I’ve seen a number of discussions over the last few days around the fact that the Scrum Values have finally been added to the Scrum Guide. On the whole the consensus seems to be that this was obvious and overdue improvement to the guide, to the point where it should perhaps be considered as a ‘bug fix’ rather than an ‘enhancement’. As an aside, the discussions made me think about some of the reactions I see in the field when the Scrum values are introduced and how I interpret those reactions.
I’ve tried a few different ways of introducing the values to teams I’ve worked with over the years. As is the nature of human interactivity, reactions have been mixed.
Unfortunately, with a new team it is not uncommon to see rolling eyes from some, who appear to immediately dismiss openness, courage, respect, focus and commitment as idealistic nonsense. My self-preservation driven response is to get defensive and assume that such cynics are going to be my biggest challenge as a coach in the weeks to come. However, there is often a sadder and far less threatening reason behind the negativity. In reality, it is often the loudest voices evangelising Values that are the ones you should be worried about.
Assumption and all that ….
Some of the people who initially appear to reject the Value based approach turn out to be some of the best ‘Agilists’ I’ve worked with and the rolling eyes I initially noticed were only caused by previous disappointing experiences. In contrast, many of the Value evangelists are in fact offenders of the worst kind and completely hypocritical in their actual actions.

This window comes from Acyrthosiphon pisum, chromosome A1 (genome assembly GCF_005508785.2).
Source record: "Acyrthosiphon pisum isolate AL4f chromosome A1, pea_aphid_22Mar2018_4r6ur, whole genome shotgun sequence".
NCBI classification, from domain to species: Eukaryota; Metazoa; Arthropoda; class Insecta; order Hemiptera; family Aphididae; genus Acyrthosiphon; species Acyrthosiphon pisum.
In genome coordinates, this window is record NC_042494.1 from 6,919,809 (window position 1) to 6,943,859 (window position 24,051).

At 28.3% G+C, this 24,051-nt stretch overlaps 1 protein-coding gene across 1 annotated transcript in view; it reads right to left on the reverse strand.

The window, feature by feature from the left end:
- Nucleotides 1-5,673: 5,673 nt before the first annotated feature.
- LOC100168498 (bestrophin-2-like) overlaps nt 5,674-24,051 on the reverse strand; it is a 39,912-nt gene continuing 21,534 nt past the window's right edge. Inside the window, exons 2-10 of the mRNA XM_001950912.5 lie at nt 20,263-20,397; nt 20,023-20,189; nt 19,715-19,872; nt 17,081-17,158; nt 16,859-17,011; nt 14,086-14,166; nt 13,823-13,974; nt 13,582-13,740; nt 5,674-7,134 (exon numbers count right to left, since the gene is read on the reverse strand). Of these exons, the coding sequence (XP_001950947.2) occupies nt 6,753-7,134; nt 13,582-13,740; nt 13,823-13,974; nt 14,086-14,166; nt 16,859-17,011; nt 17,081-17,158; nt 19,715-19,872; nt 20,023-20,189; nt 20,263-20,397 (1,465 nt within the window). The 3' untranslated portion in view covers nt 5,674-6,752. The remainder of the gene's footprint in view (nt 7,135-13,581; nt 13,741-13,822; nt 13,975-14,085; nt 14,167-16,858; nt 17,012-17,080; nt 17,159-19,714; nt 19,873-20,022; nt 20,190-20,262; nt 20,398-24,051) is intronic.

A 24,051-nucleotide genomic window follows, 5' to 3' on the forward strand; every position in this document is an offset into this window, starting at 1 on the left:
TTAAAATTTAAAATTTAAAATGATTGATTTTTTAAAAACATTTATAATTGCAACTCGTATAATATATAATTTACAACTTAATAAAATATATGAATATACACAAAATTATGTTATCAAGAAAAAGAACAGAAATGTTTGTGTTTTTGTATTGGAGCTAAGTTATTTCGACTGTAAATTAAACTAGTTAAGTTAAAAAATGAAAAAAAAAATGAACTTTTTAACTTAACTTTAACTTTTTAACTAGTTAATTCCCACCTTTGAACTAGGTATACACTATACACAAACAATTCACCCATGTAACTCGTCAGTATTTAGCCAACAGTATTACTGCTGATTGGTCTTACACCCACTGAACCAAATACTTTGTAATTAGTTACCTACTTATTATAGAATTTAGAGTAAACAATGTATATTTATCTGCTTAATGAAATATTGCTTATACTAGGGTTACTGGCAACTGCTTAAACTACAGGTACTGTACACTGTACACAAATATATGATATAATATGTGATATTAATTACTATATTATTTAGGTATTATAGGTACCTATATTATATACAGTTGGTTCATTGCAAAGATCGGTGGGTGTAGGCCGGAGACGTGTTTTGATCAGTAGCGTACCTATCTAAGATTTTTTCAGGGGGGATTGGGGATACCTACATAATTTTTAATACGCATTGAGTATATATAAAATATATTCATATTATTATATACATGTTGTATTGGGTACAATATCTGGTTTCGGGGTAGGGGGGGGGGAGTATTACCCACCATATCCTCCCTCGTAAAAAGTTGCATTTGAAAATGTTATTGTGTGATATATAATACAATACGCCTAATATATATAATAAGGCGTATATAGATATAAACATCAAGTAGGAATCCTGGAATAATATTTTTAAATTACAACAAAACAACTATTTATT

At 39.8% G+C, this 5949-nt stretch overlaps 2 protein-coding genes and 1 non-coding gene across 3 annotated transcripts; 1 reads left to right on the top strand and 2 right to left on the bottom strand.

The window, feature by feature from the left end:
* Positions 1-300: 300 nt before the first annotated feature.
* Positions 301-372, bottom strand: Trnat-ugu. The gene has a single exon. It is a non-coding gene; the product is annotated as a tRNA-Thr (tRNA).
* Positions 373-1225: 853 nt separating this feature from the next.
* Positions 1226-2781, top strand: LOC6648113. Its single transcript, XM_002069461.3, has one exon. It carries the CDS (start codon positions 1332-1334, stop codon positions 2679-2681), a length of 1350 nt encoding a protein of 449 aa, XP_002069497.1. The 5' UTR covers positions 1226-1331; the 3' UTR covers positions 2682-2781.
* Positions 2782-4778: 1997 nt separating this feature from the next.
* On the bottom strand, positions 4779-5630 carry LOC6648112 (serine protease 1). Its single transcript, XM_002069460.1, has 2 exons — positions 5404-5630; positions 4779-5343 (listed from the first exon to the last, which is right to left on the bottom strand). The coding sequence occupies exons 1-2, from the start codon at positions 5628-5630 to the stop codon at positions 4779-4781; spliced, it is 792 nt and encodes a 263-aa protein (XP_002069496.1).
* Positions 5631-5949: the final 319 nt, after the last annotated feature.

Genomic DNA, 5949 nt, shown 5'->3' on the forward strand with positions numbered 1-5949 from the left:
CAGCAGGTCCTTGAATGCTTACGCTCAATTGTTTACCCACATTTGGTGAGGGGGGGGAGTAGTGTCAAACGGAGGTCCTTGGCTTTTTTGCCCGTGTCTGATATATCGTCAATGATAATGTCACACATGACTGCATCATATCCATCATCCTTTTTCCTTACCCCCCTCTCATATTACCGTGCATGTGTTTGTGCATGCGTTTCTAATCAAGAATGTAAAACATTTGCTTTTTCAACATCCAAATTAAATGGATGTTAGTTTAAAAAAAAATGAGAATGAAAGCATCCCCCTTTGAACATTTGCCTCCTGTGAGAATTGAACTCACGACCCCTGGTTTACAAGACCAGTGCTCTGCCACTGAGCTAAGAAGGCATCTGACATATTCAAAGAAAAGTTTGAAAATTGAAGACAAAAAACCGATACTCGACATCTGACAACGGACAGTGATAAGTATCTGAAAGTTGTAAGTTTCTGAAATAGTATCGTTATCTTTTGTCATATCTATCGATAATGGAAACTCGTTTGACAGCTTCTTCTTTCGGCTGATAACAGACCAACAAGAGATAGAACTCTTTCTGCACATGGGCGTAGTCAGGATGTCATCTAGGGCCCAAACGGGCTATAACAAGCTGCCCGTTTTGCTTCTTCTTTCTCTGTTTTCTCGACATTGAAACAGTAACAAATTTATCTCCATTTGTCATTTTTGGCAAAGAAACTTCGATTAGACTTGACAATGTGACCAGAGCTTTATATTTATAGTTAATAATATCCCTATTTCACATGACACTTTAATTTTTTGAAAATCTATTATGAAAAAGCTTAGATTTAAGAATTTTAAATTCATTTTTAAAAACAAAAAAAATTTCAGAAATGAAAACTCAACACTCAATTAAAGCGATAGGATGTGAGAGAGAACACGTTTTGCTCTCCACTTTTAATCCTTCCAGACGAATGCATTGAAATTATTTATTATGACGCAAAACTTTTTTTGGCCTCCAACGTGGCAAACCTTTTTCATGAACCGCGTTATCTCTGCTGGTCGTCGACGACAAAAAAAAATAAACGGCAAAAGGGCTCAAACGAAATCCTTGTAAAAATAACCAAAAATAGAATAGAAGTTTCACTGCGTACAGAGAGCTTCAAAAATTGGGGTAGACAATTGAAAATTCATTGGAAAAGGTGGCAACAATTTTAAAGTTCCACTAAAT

Cynics often inherently live and work by the Values themselves but have become disillusioned by the cultural environment within their workplace and have come to see such Values as the antithesis of their real world.
Do you recognise any of these….
- Colleagues who cite ‘openness‘ and yet keep back vital snippets of information as future symbols of power
- Managers who demand ‘focus‘ and yet constantly change requirements to suit their personal agenda
- Product Owners who expect ‘commitment‘ and then can’t be contacted when clarification is needed
- A boss who asks you to show ‘courage‘ and then lays the blame firmly at your feet for a failed experiment
- The team member who wants ‘respect‘ and then goes on to undermine their colleagues at the first opportunity
I’m sure we can all recall examples of such anti-pattern behaviour. to the extent that in some corporate environments I have witnessed resigned amusement at the farcical nature of ‘Values’ being preached whilst bad practice is demonstrated.
So my fellow coaches, the members of your teams who are disillusioned by talk of Values which they don’t see being realised need your help. Don’t be afraid of initial negativity – dig a little deeper and find the root cause – you may be pleasantly surprised at the difference you can make to such broken spirits.
The Scrum Values are at the core of my being. I am comfortable with them and what they mean to my approach to both life and work. They are not an empty corporate rallying call but a simple to remember reference for every decision I make.